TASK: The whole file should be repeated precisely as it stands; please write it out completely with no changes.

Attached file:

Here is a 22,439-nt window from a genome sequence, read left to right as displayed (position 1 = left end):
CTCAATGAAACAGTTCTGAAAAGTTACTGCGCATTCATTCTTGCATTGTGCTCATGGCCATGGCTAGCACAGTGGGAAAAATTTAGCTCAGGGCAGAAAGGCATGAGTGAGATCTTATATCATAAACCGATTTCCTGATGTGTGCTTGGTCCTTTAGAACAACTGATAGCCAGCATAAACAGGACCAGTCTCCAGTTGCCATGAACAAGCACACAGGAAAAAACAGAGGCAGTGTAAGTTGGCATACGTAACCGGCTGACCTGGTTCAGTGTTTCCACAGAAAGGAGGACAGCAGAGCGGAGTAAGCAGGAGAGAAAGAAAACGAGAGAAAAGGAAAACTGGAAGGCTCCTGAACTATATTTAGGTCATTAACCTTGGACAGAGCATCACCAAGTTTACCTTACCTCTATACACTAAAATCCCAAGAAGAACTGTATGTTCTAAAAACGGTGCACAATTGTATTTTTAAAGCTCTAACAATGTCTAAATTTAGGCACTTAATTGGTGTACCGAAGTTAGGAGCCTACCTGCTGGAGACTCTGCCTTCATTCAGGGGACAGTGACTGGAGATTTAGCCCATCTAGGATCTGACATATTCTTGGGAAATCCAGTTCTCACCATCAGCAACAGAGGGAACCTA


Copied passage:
Here is a 22,439-nt window from a genome sequence, read left to right as displayed (position 1 = left end):
CTCAATGAAACAGTTCTGAAAAGTTACTGCGCATTCATTCTTGCATTGTGCTCATGGCCATGGCTAGCACAGTGGGAAAAATTTAGCTCAGGGCAGAAAGGCATGAGTGAGATCTTATATCATAAACCGATTTCCTGATGTGTGCTTGGTCCTTTAGAACAACTGATAGCCAGCATAAACAGGACCAGTCTCCAGTTGCCATGAACAAGCACACAGGAAAAAACAGAGGCAGTGTAAGTTGGCATACGTAACCGGCTGACCTGGTTCAGTGTTTCCACAGAAAGGAGGACAGCAGAGCGGAGTAAGCAGGAGAGAAAGAAAACGAGAGAAAAGGAAAACTGGAAGGCTCCTGAACTATATTTAGGTCATTAACCTTGGACAGAGCATCACCAAGTTTACCTTACCTCTATACACTAAAATCCCAAGAAGAACTGTATGTTCTAAAAACGGTGCACAATTGTATTTTTAAAGCTCTAACAATGTCTAAATTTAGGCACTTAATTGGTGTACCGAAGTTAGGAGCCTACCTGCTGGAGACTCTGCCTTCATTCAGGGGACAGTGACTGGAGATTTAGCCCATCTAGGATCTGACATATTCTTGGGAAATCCAGTTCTCACCATCAGCAACAGAGGGAACCTA